Regulation Through the Years: Women’s Rights DBQ

» 29 May 2016 » In History / DBQ's » No Comments

640px-Opened_Oral_Birth_ControlMy Social Studies Methods class at the University of Portland recently published a free multi-touch iBook - Exploring History: Vol III (free iTunes). It features thirteen engaging questions and historic documents that empower students to be the historian in the classroom. For more info on our project and free download of multi-touch iBook and pdf versions click here. To better publicize student work, I’m featuring each chapter in it’s own blog post. (Tenth of 13)

Regulation Through the Years By Chenoa Musillo Olson & Sarah Wieking
Download as PDF 5.9MB

Generative Question: Should people's bodies be regulated by external authorities?
Critically read the following documents keeping in mind the evolving mentality and arguments of people regarding abortion and birth control. When reading each document think about the similarities and differences between each generation.  Also consider key questions:

  • What is the main argument being made?
  • Who is the intended audience?
  • How does each piece play into society? What is significant about the date in which it was published?
  • To what extent is regulation or deregulation being argued for?

 
Reflection - Chenoa Musillo Olson
Writing my chapter for the book has been an interesting exercise in finding sources and being selective in choosing sources accessible to my students. Collecting resources is every historians’ favorite pass time. Exposing students to primary documents is an exciting way to allow students to be historians. I also found that it is a skill that will need to be developed in students: to be able to read a document and discern the important parts. I would hope to use document based lessons as often as possible. I would also like to use primary documents as a means to learn how to analyze literature.
As far as turning it into a book, I found it to be a long, tedious process that ultimately produced a lesson that will be exciting to look back on.  The process of turning something into a book is a long process that requires a lot of time and tech savvy. I hope to use this as an assignment for my students in the future.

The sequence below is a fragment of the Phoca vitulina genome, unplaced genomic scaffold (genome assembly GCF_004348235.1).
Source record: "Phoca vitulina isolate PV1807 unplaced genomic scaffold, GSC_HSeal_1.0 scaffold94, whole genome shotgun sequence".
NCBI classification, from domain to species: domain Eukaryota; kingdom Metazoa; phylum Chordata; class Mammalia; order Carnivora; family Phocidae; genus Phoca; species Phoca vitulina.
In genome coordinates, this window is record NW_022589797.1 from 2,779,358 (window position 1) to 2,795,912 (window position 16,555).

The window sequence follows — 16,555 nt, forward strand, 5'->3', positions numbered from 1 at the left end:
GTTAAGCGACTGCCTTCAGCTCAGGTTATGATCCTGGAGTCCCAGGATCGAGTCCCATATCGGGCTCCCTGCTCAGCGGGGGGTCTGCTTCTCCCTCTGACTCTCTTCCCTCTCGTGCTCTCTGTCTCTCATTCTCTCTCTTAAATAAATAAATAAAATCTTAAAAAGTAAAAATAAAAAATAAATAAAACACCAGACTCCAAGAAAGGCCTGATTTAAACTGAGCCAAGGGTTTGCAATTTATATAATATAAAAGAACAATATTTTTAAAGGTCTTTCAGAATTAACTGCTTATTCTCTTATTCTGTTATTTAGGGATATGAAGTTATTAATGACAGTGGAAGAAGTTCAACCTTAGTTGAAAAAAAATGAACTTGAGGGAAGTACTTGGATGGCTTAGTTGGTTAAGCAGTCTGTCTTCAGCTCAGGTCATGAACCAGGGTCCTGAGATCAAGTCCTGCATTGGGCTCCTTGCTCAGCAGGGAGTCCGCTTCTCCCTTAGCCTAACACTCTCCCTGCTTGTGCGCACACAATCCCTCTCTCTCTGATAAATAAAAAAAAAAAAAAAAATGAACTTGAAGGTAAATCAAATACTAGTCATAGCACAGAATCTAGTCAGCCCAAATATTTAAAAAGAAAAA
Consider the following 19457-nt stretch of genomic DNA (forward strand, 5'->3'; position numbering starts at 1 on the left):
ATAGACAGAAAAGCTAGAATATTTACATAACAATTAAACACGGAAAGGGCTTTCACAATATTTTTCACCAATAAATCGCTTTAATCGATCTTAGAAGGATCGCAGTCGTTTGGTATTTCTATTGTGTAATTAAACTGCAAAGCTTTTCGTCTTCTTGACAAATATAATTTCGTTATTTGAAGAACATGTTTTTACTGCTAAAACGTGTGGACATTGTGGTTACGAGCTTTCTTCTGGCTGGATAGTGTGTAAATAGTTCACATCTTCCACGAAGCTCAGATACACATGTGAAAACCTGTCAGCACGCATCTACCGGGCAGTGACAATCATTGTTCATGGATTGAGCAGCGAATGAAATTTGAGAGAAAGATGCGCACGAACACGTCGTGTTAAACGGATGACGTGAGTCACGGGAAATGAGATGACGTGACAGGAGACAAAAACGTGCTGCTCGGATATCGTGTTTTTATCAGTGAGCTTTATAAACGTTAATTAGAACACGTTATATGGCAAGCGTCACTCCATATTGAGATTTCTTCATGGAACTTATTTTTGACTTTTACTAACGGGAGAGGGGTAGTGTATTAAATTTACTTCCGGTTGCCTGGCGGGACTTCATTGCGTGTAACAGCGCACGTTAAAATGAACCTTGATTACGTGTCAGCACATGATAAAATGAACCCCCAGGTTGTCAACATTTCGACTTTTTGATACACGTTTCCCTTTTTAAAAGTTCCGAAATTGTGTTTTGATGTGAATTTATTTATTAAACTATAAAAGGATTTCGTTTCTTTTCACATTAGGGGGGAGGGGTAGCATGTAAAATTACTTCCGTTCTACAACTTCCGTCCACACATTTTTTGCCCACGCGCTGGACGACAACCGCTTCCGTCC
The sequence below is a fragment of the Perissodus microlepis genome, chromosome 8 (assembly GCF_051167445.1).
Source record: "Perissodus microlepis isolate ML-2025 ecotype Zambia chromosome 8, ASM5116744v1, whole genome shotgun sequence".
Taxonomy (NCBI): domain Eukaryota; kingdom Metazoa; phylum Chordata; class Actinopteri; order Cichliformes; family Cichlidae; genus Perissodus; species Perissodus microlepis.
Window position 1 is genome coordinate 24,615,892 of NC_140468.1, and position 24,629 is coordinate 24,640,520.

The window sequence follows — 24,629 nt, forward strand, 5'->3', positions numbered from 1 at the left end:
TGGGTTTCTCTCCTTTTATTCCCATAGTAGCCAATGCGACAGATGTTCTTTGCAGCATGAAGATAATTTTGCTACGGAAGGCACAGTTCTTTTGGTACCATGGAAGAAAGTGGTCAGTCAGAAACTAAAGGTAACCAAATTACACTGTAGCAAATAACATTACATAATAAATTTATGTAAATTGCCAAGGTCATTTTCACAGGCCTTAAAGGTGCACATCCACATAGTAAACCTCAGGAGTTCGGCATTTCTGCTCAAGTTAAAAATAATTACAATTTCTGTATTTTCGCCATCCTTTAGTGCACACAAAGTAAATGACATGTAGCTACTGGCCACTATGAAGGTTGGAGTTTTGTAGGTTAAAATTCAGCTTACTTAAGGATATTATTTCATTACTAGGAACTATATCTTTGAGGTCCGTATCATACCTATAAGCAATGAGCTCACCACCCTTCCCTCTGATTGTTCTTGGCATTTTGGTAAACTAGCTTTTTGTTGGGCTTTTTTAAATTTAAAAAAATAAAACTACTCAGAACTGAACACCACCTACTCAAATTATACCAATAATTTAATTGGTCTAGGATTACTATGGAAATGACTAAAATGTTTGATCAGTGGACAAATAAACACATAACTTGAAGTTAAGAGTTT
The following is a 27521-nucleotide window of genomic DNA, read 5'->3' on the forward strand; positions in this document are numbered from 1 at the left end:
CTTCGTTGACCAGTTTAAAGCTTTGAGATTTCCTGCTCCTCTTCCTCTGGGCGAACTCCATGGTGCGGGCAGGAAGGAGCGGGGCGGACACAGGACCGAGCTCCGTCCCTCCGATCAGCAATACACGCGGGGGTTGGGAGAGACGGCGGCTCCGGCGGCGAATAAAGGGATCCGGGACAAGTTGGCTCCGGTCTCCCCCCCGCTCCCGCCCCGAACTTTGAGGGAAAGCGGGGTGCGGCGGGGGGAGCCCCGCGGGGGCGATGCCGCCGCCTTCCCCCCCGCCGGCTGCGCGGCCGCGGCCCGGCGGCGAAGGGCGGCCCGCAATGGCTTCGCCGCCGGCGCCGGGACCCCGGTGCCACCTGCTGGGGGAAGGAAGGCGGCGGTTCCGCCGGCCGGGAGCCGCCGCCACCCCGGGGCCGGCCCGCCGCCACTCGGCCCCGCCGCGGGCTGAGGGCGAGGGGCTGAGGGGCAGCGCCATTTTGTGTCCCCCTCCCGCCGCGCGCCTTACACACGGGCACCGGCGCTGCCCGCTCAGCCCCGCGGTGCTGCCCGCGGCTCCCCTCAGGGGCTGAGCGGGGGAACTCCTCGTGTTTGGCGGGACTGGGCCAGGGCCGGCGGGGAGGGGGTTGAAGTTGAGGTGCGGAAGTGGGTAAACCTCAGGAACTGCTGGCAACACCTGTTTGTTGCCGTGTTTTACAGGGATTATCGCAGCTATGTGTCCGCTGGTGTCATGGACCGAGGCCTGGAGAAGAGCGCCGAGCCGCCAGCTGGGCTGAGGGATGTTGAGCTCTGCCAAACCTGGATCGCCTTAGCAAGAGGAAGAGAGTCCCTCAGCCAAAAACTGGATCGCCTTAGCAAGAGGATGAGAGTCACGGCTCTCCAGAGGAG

Reflection - Sarah Wieking
Designing a DBL was an intricate process. It spanned over several weeks and involved many steps. There were many struggles but also many rewarding moments that accompanied the process.
The first dilemma was in deciding on a topic. I cannot even remember the first topic that I selected because it was hardly intriguing. Then it was a working progress once my partner and I decided to create a lesson on abortion and birth control regulation throughout history.
The next issue was finding the documents. It was really a struggle to select the documents, advertisements, and laws that were appropriate for the topic and that would accomplish our goals. After that, sometimes we discovered the perfect document but then it was difficult to find the full document from a reliable source.
And finally there was the technological struggle. Once we found the documents and advertisements, deciding what we wanted students to accomplish was easy. However, ibooks author and tying it all together in a project was another story entirely. Adding a new page in the middle of my chapter was a huge hassle because it shifted all of the text out of order. It took a few hours to honestly even figure out how to work with the program and how to simply add documents, pictures, and texts.
However, in the end it looked really great and we were able to successfully get it done. It was a fun experience diving into one topic and asking potential students to find connections, make comparisons, and form arguments based on our selections. I mostly just hope that once I am a teacher it will be easier to find the primary documents I need.
 
Image credit: Oral birth control pills. by Bryan Calabro Wikipedia

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Founding Fathers and Mothers: Comparing Declarations

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The Declaration of Independence is the founding document of the United States of America. The Seneca Falls Convention was one of the founding events of the American Feminist movement. In this lesson, students will compare the Declaration of Independence and the Seneca Falls Convention’s “Declaration of Sentiments.”

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Pompeii: Documenting a Disaster

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This student-designed DBQ uses multimedia primary sources to explore the destruction of Pompeii.

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American Popular Music Responds to Pearl Harbor

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Here’s a DBQ collection of songs that came out in the months following Pearl Harbor. Listen and compare their messages about war and the Japanese.

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